There’s a great difference between selling and educating, in this instance. Usually, the latter comes with a sense of empowerment from the student (or potential client).

That being said, teachers have the uncanny ability to make you (as a student or client) believe not only in what you’re being taught but also in your own ability to make things happen for yourself.


Related article: Why Teachers Make Some of the Best Entrepreneurs


4. Teachers can easily handle going off-script

In the academic/education field, it’s all too common to go “off-script”.

Imagine, you have your course outline planned out for the day. A student—say, one who usually doesn’t share ideas and is feeling particularly inspired about a subject—brings your topic of discussion to a whole other angle that you hadn’t even considered.

Would you try to bring this student back to your direction for the sake of the class schedule, or would you let your student build on this newly found idea? (No need to answer this question, right?)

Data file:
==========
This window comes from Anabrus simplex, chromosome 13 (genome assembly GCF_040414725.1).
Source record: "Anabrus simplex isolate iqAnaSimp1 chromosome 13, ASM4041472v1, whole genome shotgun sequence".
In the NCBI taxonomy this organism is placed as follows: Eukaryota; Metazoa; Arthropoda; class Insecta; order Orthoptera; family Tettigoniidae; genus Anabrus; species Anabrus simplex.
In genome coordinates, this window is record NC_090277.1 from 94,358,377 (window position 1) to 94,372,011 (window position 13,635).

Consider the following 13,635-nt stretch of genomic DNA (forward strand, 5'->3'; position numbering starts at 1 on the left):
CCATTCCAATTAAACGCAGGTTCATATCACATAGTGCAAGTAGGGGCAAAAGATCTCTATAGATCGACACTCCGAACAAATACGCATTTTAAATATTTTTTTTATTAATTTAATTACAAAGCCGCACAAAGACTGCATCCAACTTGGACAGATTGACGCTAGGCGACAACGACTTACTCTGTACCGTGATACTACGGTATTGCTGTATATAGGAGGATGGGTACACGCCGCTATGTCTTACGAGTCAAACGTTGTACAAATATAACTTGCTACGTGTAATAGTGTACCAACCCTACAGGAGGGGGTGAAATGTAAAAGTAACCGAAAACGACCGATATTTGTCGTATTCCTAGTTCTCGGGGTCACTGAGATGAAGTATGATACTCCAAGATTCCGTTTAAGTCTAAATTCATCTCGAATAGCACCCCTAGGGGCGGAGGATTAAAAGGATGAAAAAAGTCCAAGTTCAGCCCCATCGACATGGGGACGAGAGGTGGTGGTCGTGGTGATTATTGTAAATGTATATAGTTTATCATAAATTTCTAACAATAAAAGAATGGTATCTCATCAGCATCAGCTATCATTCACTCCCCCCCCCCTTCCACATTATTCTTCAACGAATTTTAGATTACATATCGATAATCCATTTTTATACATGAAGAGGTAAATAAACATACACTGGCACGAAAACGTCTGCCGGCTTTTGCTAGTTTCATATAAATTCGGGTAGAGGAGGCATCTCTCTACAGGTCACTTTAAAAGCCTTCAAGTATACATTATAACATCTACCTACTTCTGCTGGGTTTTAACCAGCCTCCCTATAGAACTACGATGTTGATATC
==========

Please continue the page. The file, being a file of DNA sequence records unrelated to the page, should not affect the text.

In fact, most teachers, especially those who are seasoned, come to class prepared with a framework rather than a detailed and extensive outline.

Not sticking to the original “business plan” doesn’t bother you at all or take you by surprise anymore. In fact, you might thrive on this veering of ideas and perspectives.

We can get even more philosophical here and say that life, especially business, is just one big classroom.

Part of the “risk” of taking on or starting your own business is the unexpected. Most people would rather stay at a job where you come in knowing your task and expecting a paycheck at the end of the day simply because you’ve completed it.

Teachers, however, go into their jobs expecting different perspectives, ideas, opinions, and even temperaments.

Can you imagine the value in bringing the skill of mediating a classroom and organizing various ideas from different people into a business?

Most people, especially if it’s their first time in business, would panic at any change and unexpected situation. Teachers, on the other, simply scoff and roll up their sleeves.